They Still Haven’t Built a Better Mousetrap, But Logitech Has Built a Better Mouse

I remember my old computer science teacher telling me that the computer mouse is a handicap. Her theory was that since so many features can be accomplished quicker using keyboard hotkeys, relying on a mouse to navigate your digital world was only for technologically illiterate people who don’t have a working knowledge of keyboard shortcuts. Now while she was clearly pretty hardcore in her beliefs, I’ve got to admit that I do find myself thinking back to that theory when I use a computer, as I catch myself more and more often not relying on the mouse as a default.

There is, of course, one notable exception. As well designed as Sony, Microsoft, and Nintendo have made their controllers over the years, there is still no gaming controller that can compete with the mouse and keyboard set up. It’s the perfect marriage. The keyboard’s comfortable and familiar array of buttons allows for a wide range of features literally at your fingertips, while the mouse provides a level of fluidity and pixel perfect accuracy that no console controller could ever hope to match.

Now accessory mainstay Logitech may have made the mouse even more useful to gaming. That’s because their new G600 gaming mouse takes some of the functionality away from the keyboard, and gives it back to the mouse, just where my old teacher always said it belonged. Equipped with 20 buttons (and a “G switch” that can double button functionality) this mouse was specifically designed to allow MMO gamers to easily access hot key features. Generally though, this little gadget is useful for all types of genres, especially RPGs and RTS games that also rely heavily on quick key access. Not to mention it boasts the extreme durability, rapid movement speed, and pinpoint accuracy you would expect from a gaming mouse, as well as vanity features like customizable color LED color schemes for the buttons and tracking.

Now, this mouse hardly breaks new ground in the field of gaming mice, as various models over the years have featured available buttons before. What I do love about this one, though, is the overall design Logitech has implemented. Not only does it look slick and smooth, and boasts stats that compete with some of best mice available, but unlike some other, similar gaming mice, this one actually looks like it was designed for human hands. Plus considering how I just cleaned house during the Steam Summer Sale, I’m starting to consider the G600s somewhat hefty $79.99 price tag an investment.


Nintendo Rejected New Technologies From Microsoft And Sony

Satoru Iwata.According to a Financial Times report this week, Nintendo toyed with technologies similar to Project Natal and the Sony wand announced at E3 and rejected them, citing better results from Nintendo’s own accelerometers. Nintendo apparently made experimental games using hardware rigs that were similar to those from Sony and Microsoft.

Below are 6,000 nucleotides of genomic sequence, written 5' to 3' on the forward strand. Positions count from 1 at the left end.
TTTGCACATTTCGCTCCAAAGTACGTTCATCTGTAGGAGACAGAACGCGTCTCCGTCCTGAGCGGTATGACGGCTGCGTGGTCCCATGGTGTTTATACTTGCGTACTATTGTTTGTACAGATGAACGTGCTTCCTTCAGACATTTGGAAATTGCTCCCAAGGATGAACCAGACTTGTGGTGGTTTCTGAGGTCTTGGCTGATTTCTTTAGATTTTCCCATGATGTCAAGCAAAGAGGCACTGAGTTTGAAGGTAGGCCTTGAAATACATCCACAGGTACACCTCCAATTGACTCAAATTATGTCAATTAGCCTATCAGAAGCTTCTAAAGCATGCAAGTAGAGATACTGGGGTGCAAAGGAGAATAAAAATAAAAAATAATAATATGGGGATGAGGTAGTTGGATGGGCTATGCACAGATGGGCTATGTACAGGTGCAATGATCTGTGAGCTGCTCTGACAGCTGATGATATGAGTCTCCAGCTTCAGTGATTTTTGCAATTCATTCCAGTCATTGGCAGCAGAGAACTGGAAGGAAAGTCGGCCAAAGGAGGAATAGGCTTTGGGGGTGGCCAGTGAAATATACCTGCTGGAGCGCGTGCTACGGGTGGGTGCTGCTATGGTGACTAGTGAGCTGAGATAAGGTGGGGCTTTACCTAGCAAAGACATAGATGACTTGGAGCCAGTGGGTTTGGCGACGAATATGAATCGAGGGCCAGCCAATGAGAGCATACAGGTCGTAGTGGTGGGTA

Financial Times says this is Nintendo’s way of throwing the gauntlet at the feet of it’s two competitors. I say it’s more like a schoolyard insult from a company that sees its highly successful strategy adapted to fit the more hardcore consoles. Nintendo has sold some 50 million units worldwide, compared to 30 million 360s and just 23 million PS3s. As Nintendo president, Satoru Iwata, says, “Companies whose people said that motion-sensing wouldn’t work are now proposing motion sensors.” Will they be able to top the Wii?

Despite what FT says, Mr. Iwata seems nervous, and a little confused “Until they say when they’re releasing it, how much it costs and what software it comes with, we won’t know whether that is the route we should have taken.” So Nintendo rejected the technologies because the Wii had a better solution, but it’s still potentially a route Nintendo should have taken? Sounds like Nintendo dumped a hot girl, found out about her incredible new boyfriend and stands waiting for the wedding vows to make an objection.

Source: Financial Times


Nintendo Sells 400,000+ DSi Units During Launch Week

The Nintendo DSiIn another move that could make Midas green with envy, Nintendo moved some 435,000 DSi units during its initial week of sales. Early estimates suggested something closer to 300,000, but by week’s end, Nintendo reported breaking the 400,000 mark.

As we mentioned in an earlier article, the DSi showcases a slew of hardware and software updates (including a fairly skimpy DSiWare store), all at a 70% premium. With all the handhelds in the market, it should be safe to assume some serious work on Nintendo’s part to get their version of the app store up to speed.

Source: Joystiq
Image Courtesy: Eclectic Electronics


Next Gen Console Sales Decline in March

Next Gen ConsolesMarch saw a surprising decline in sales of video game hardware and software, despite hardware growth over last year for the Xbox 360. The Nintendo Wii is still the most coveted hardware on the market, but even Nintendo’s cash cow was struggling.

At first I was a little surprised, but as far as life cycle goes, the current generation of consoles is heading toward a mid-life crisis. There are certainly enough peripherals now to extend the life of any console, but as games like Resident Evil 5 show, developers seem to have caught up with the hardware, producing games that can start to truly tax the machines we love.

My question, then, is who goes first? Sony, whose PS3 is looking like the Gamecube of last generation, could desperately use some new life. And though the Wii is still selling out of…everywhere, there could definitely be improvements on graphics and game design. As for the 360, well, do you really want to see the next Bungie App on the same console?